The only known treatment for celiac disease is a strict gluten-free diet for life, which heals the small intestine, and often, but not always, relieves the symptoms. Consultation with a registered dietitian and referral to a patient support group help the newly diagnosed regain their health and adjust. It’s helpful that the popularity and availability of gluten-free products is soaring, but people must take care to read ingredient labels and avoid cross contact with gluten when they dine out. Celiac disease treatment is the subject of a number of studies, some of them in human trial.
The first step in diagnosing celiac disease is a blood test. There is no one perfect blood test to screen for celiac disease so the blood test is often a panel of several different tests. If the result is positive, a biopsy of the small intestine is usually performed to confirm the diagnosis. For detailed testing information, consult the websites of the Wm. K. Warren Medical Research Center for Celiac Disease at the University of California at San Diego, University of Chicago Celiac Disease Center or the Columbia University Celiac Disease Center . Testing for celiac disease must be conducted prior to attempting a gluten-free diet. Persons wishing to be tested are advised to educate themselves and talk to their doctors about the latest information on symptoms and diagnostic methods, which may be found on the web sites of celiac disease centers around the country.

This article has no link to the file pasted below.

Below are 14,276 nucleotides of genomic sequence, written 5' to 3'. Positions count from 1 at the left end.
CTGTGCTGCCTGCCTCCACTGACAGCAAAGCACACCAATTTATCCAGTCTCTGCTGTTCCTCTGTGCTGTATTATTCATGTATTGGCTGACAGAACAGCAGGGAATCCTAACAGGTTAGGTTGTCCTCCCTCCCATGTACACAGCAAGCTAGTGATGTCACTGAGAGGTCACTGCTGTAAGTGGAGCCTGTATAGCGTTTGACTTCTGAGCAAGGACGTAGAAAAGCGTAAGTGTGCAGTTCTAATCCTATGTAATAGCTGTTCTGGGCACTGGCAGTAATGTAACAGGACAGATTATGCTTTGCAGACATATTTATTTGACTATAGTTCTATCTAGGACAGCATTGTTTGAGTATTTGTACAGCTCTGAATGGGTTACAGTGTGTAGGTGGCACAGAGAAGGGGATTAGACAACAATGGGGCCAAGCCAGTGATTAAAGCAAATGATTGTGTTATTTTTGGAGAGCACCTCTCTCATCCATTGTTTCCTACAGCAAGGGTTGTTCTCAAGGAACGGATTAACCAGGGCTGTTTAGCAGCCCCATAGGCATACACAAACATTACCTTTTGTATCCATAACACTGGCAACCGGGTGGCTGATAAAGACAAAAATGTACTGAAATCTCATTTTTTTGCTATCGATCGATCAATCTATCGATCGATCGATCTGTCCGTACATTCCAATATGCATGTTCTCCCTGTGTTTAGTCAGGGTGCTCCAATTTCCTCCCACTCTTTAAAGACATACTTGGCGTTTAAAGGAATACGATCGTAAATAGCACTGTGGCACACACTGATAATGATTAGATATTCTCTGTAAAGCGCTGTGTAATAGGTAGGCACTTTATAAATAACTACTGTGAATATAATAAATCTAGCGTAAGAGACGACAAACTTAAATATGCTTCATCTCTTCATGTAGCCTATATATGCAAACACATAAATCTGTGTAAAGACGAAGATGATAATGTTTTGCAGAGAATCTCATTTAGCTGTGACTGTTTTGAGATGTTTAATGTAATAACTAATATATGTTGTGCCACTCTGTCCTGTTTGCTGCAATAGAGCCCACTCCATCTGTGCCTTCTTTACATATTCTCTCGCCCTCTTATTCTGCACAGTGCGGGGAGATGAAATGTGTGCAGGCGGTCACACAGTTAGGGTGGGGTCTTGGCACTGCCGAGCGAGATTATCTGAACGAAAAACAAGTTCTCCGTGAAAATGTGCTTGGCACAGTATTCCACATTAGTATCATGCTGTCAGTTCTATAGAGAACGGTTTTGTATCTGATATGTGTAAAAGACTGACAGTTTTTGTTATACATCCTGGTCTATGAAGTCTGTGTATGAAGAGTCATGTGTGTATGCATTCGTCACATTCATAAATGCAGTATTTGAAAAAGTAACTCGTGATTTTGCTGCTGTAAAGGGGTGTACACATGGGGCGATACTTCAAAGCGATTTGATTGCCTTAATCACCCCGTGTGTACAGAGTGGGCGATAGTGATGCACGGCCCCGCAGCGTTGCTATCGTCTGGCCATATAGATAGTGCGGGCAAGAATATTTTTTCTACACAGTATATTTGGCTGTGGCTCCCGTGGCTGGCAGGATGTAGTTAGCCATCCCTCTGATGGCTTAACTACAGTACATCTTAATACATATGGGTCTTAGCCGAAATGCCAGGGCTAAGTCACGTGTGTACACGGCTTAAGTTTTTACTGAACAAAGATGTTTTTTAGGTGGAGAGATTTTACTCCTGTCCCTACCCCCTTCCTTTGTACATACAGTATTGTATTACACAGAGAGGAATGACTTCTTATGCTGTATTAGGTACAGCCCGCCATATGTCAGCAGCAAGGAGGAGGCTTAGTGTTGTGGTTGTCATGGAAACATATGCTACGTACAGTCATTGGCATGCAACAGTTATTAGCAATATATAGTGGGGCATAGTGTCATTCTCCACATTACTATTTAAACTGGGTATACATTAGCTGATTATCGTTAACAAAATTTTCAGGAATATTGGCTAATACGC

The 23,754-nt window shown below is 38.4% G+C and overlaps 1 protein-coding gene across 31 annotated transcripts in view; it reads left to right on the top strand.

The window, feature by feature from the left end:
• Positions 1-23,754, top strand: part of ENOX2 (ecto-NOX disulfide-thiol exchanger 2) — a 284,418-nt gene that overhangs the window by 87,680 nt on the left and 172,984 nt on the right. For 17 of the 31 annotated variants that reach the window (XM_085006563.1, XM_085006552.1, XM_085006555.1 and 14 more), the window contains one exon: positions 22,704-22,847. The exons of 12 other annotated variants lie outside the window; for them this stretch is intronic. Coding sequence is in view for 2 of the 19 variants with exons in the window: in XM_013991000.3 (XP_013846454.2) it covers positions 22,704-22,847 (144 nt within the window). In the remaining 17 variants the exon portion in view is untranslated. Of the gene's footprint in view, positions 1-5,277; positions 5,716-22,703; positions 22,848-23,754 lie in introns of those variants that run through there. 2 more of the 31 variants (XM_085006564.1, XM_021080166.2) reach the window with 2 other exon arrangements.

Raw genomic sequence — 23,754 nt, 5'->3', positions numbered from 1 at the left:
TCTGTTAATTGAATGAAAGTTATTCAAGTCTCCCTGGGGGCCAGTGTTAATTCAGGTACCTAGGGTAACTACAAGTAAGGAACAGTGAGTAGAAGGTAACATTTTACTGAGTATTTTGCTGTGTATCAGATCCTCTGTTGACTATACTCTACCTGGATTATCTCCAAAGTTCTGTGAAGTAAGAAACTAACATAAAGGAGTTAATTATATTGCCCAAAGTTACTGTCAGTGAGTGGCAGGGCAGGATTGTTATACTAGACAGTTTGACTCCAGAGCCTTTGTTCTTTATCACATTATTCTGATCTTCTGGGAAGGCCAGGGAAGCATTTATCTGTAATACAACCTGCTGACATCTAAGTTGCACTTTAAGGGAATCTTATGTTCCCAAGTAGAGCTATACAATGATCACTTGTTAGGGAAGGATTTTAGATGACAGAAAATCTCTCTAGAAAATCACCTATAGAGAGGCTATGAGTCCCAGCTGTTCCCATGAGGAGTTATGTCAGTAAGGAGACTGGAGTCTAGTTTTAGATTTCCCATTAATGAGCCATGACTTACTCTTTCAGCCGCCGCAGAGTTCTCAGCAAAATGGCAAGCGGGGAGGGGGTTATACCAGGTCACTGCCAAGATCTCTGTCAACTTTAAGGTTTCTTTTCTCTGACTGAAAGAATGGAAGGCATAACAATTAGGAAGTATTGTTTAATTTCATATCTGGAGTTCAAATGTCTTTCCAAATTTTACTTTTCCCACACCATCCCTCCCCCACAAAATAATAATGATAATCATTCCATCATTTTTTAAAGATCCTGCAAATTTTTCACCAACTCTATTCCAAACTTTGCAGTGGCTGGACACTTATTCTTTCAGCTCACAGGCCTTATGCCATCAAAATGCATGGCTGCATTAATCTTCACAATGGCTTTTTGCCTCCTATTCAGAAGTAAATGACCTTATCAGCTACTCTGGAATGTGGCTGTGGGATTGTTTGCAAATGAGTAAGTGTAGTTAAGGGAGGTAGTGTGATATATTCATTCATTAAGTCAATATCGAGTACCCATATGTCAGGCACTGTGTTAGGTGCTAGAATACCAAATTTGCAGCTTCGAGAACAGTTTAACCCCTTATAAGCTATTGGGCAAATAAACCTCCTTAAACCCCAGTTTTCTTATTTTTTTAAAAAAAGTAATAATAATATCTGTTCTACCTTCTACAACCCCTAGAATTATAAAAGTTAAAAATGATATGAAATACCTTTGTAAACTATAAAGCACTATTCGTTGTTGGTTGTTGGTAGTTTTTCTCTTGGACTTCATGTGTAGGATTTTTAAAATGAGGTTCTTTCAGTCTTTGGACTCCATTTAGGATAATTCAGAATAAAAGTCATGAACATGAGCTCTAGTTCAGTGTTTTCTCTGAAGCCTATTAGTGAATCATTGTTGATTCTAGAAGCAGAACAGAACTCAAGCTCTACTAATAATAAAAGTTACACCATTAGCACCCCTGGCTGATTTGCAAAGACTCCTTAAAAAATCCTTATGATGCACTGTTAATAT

Non-Celiac Gluten Sensitivity
Celiac disease is a form of gluten intolerance. Non-celiac gluten sensitivity (also commonly referred to as gluten intolerance or a gluten allergy) is thought to be even more common than celiac disease. Although some of the symptoms may be similar to and as severe as celiac symptoms, non-celiac gluten sensitivity does not cause the damage to the small intestines (with the resultant malabsorption and health risks) that characterizes celiac disease.
Testing for Gluten Sensitivity
Currently, there is no scientifically valid test to diagnose non-celiac gluten sensitivity, and research is under way to develop one. Celiac experts warn consumers against buying tests from online labs that claim to offer tests for “gluten sensitivity,” “gluten allergy,” “gluten intolerance,” “gluten reactivity” or “gluten cross reactivity,” etc.; these labs may have scientific-looking websites, but the tests are not scientifically validated by research published in peer-reviewed medical journals, the system the medical profession has developed over centuries to protect patients. Save your money, your health and your family’s health by approaching diagnosis responsibly.
For information about non-celiac gluten sensitivity and how to diagnose it by first ruling out celiac disease and then eliminating gluten from the diet to see if symptoms are resolved, we recommend these resources: MassGeneral Center for Celiac Research and Treatment, the University of Chicago Celiac Disease Center eBook and the William K. Warren Center for Celiac Disease at the University of California San Diago.
The information on this page was adapted from materials published by nonprofit, government and university websites, including: